Currently reading: Lead battery tech could make electric car charging cheaper
Tesla is reportedly investigating using lead batteries at charging stations to store cheaper off-peak electricity
Julian Rendell
News
2 mins read
13 June 2019

Could old-school lead batteries come back to life and speed-up the introduction of electric cars as part of a nationwide charger network?

That’s the thinking in the US, where industry and government are teaming-up to explore if banks of high-capacity lead cells sited at conventional fuel stations could make life easier for EV owners. Tesla is already reported to have looked at the idea.

The latest move is a feasibility study in Missouri, organised by the Consortium for Battery Innovation (CBI), and supported by a grant from the US department of Energy. “This ground-breaking project could pave the way for a much wider roll-out of EV charger stations utilising advanced lead battery technology,” the CBI said.

Modern lead-carbon cells use dry accumulators with the electrolyte held in glassfibre fleece, so there is no nasty old-school acid to leak out.

The cells are widely used in industry, with applications that include balancing energy flow out of wind turbine farms. They can be installed in large storage capacities, for example 25MWh.

For the US EV charging network, the lead cells would be charged with cheaper off-peak electricity, to reduce the cost to a fuel station and EV owner of charging during the day. In particular, the lead batteries could help avoid the fuel station incurring “peak demand charges”, an extra fee charged to US businesses by electricity companies.

A report in February 2018 from management consultants McKinsey “How Battery Storage Can Help Charge The Electric-Vehicle Market” suggests that a fuel station could save £2400 per month in electricity costs alone by reducing the demand charge.

Demand charges can be so high for EV charging stations that they become unprofitable, says McKinsey. The consultants suggest that a fuel station owner could install two 150kWh direct current (DC) fast chargers together with 300kwh of lead cells. At peak times the lead cells would deliver the charge to customers' EVs and, through clever charger and battery management, could replenish several vehicles without triggering the demand charge.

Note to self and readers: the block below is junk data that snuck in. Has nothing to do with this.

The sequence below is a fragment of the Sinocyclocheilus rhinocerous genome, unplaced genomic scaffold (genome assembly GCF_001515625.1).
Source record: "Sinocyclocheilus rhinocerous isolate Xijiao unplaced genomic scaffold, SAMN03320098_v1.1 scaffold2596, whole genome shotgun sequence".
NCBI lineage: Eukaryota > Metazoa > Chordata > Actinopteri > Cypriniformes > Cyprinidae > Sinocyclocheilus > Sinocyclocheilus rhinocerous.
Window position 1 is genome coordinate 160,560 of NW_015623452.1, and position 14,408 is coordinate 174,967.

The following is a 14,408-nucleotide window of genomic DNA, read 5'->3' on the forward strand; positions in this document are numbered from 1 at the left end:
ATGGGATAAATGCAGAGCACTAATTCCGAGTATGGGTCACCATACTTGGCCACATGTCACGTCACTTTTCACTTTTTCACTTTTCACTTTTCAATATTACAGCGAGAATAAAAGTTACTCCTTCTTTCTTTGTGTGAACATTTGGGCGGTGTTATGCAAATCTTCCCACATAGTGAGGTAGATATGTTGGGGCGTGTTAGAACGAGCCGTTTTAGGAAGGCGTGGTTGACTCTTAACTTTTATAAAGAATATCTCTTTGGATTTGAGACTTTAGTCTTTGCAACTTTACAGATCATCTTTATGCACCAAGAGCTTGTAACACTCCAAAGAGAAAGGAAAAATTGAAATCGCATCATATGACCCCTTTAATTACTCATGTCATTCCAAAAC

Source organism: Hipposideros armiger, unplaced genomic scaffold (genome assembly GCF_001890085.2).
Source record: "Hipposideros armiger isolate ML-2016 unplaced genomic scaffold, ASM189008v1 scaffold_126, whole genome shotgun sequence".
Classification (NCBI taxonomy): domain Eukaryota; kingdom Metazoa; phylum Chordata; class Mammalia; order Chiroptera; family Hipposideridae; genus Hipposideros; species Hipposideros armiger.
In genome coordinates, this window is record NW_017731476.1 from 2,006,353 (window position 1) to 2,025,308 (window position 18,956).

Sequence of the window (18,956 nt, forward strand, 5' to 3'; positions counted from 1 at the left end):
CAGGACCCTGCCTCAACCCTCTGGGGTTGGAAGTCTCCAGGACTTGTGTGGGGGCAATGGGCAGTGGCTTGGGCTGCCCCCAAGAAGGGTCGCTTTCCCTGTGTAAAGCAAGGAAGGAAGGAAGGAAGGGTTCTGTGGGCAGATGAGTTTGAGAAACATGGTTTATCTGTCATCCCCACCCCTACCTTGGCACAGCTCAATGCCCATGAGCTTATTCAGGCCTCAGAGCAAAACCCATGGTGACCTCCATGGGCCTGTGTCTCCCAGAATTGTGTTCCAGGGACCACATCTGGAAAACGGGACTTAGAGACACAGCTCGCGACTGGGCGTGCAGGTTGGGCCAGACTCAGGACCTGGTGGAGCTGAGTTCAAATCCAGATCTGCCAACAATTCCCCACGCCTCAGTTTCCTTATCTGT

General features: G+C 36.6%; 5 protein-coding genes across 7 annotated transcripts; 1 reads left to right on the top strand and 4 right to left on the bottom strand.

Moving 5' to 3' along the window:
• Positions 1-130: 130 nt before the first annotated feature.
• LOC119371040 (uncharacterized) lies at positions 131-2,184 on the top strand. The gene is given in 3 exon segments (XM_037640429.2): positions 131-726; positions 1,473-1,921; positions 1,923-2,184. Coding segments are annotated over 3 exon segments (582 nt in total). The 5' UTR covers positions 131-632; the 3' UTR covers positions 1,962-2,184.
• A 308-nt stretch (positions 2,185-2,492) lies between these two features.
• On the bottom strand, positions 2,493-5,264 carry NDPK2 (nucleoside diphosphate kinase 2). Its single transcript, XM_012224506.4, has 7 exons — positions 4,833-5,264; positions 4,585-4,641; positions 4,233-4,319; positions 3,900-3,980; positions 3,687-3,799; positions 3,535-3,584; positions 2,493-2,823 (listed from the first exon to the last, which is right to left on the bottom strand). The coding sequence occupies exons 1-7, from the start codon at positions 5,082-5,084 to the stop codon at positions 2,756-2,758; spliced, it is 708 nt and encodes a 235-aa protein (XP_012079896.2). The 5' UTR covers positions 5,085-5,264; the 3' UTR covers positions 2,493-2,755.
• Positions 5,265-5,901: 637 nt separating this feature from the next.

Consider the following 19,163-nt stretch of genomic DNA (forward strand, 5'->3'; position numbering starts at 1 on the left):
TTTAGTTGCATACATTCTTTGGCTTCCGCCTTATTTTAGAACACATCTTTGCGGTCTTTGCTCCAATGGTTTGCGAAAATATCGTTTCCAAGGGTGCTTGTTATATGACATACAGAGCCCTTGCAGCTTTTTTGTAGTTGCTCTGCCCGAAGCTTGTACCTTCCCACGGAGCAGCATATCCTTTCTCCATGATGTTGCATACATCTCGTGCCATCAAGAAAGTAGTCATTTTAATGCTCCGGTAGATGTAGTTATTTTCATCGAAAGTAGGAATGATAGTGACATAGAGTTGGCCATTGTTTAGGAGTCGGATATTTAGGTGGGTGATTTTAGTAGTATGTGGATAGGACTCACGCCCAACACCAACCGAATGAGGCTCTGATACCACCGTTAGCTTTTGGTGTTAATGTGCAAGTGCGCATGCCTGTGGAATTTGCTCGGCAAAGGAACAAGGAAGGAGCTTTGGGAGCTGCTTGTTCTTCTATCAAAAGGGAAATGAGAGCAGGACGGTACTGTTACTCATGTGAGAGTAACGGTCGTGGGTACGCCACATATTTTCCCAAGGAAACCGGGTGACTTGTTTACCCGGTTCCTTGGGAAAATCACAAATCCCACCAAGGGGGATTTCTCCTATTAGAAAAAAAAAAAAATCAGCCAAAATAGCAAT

“A system configured this way could reduce demand charges to a minimum; that would be $3000 a month that wouldn’t need to be passed on to consumers, which would substantially cut costs. Tesla has already said it is going in this direction and others may follow suite,” said McKinsey.

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Chris C 14 June 2019

Lead carbon

Is something being missed here - lead wet acid batteries are very old tech but effectively use lead/sulphur electrochemistry - what is being proposed here is lead/carbon.

There was talk of aluminium/carbon (using graphene?) being developed to be be cheaper and more efficient than the lithium batteries used in current EV's - how soon before that technology changes?

405line 14 June 2019

I had mentioned previously..

..that there is no way charging up thousand/millions of cars at hundreds of KWs all at the same time, many laughed and "poo-poo'd" and said I was misguided and that a grid could "take it ok" well it won't, good thing about lead acid is they can give 1000s of amps without problems, I suspect the problem is dealing with the resistance you are going to get when you try to "transmit" all that current across the grid and the batteries are going to act as "local capacitors". BTW The lead acid cell was invented in 1859 and is a tough SOB which is why it is still used in the automotive industry under the bonnet. The last question regarding lithium batteries is what are "we" going to do when the temperature is too low to charge them up in the winter (not in idyllic california) when the temp is below about 7 degrees C?....hold on I know we will get a 2kw electric heaters to warm them up, then you multiply this nonsense by millions of people/cars and you know this is a complete nightmare/pie-in-the-sky.

 

Black Dog 14 June 2019

Err...get your units right

It's not 25mWh but 25MWh - you're several orders of magnitude out there...

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